What is RICO?

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  • Written By: Mary McMahon
  • Edited By: Bronwyn Harris
  • Last Modified Date: 21 October 2019
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The Racketeer Influenced and Corrupt Organizations Act (RICO) was a groundbreaking piece of legislation passed in the United States in 1970 with the goal of financially crippling the Mafia. In addition to being used against members of the Mafia, RICO can also be used in a variety of other circumstances. Under RICO, the scope of potential prosecution against people who participate in organized crime was expanded, along with the penalties upon conviction.

In order for an offender to fall under the RICO rules and be charged with racketeering, he or she must violate two of 35 statutes within 10 years, and the violations must be linked in some way. For example, both rape and murder are included in the RICO rules, but someone who commits a rape and a murder would not necessarily be charged under RICO unless the crimes could be linked to organized crime in some way. Because RICO charges rely on proving a pattern of behavior, rather than specific crimes, they are generally easier to prove in court.


Historically, people brought into court with accusations of participation in organized crime would move to cover up the evidence. Under RICO, the assets of suspects can be frozen, preventing them from hiding their profits until the case can be resolved. If the RICO charge is proved, it can result in up to 20 years imprisonment on each count of racketeering, along with a forfeiture of all racketeering-related assets, including those tied into legitimate businesses. Furthermore, financial damages may also be imposed.

RICO strikes at the financial core of organized crime, by ensuring that legitimate businesses cannot be used as a cover. It also allows civil claims, which means that people who feel that they have been harmed as a result of racketeering can also bring charges, resulting in even more penalties. In order to pursue civil charges under RICO, claimants must be able to fulfill a specific set of criteria.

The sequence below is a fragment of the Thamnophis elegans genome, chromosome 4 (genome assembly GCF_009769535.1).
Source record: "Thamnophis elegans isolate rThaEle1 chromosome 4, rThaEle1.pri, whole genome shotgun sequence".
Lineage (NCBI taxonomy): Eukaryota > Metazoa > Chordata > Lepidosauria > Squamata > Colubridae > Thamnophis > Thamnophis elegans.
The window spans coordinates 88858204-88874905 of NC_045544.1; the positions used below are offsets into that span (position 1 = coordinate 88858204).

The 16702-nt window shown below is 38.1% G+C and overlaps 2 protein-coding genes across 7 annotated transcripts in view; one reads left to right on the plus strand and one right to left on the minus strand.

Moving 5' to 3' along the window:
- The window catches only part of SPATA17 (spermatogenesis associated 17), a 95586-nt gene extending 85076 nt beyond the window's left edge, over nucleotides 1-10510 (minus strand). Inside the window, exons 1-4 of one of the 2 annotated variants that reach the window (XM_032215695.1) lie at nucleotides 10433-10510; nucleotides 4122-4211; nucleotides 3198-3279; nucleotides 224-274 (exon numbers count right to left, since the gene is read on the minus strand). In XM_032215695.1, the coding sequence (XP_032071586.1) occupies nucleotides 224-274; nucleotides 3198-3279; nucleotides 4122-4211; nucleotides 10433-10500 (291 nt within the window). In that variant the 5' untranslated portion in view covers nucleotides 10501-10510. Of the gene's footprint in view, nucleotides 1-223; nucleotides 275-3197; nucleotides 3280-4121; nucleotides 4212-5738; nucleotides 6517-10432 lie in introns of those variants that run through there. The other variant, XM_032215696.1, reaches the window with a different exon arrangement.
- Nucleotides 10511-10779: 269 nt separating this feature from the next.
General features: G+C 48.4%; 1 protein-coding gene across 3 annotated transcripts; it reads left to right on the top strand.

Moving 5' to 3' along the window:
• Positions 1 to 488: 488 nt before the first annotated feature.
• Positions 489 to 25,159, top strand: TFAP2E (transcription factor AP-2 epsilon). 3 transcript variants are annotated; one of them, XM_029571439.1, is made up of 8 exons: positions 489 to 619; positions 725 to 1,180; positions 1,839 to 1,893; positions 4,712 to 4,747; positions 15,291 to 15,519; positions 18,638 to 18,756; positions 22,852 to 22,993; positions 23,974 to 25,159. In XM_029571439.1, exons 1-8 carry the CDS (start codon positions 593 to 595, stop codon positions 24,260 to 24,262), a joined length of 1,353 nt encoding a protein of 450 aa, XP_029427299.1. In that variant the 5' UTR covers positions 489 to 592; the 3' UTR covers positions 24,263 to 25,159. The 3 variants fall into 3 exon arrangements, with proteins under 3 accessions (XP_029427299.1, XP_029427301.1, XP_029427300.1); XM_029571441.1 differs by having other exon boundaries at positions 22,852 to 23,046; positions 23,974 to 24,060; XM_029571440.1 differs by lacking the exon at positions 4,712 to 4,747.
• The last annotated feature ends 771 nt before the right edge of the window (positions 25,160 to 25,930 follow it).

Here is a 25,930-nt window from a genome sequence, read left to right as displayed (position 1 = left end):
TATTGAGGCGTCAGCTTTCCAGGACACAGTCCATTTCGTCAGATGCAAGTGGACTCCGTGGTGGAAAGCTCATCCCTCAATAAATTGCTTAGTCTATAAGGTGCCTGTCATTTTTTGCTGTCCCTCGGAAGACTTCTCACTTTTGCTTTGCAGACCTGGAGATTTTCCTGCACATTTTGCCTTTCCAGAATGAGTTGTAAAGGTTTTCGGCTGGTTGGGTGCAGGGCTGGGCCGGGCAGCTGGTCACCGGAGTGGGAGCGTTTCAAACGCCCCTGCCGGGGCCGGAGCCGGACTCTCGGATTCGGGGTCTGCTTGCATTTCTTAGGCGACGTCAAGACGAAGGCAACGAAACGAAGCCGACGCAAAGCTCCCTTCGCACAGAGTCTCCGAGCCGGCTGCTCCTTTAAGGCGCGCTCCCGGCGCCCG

Because the financial repercussions of a RICO charge can be quite significant, many criminals decide to try to strike a deal. In return for being allowed to keep some of their assets, they may give up other members of a criminal organization, or offer to assist with an investigation. This gives prosecutors a powerful tool to use against organized crime, which can be extremely useful in ongoing investigations where it is difficult to pin down the major players in an organized crime ring.


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Post 6

@Cougars- Precedent has been set a number of times that state RICO violations do not need be economically driven. RICO is used for both criminal and civil prosecutions of individuals and enterprises.

I can give you a few examples of cases classified as RICO crimes that did not involve economic related crimes. The case of Scheidler V the National Organization for Women (a pro-life organization) used RICO to bring civil charges against the organization for blocking women from seeking abortions at abortion clinics. The organization had committed systematic racketeering acts by physically preventing and intimidating women who were within their rights.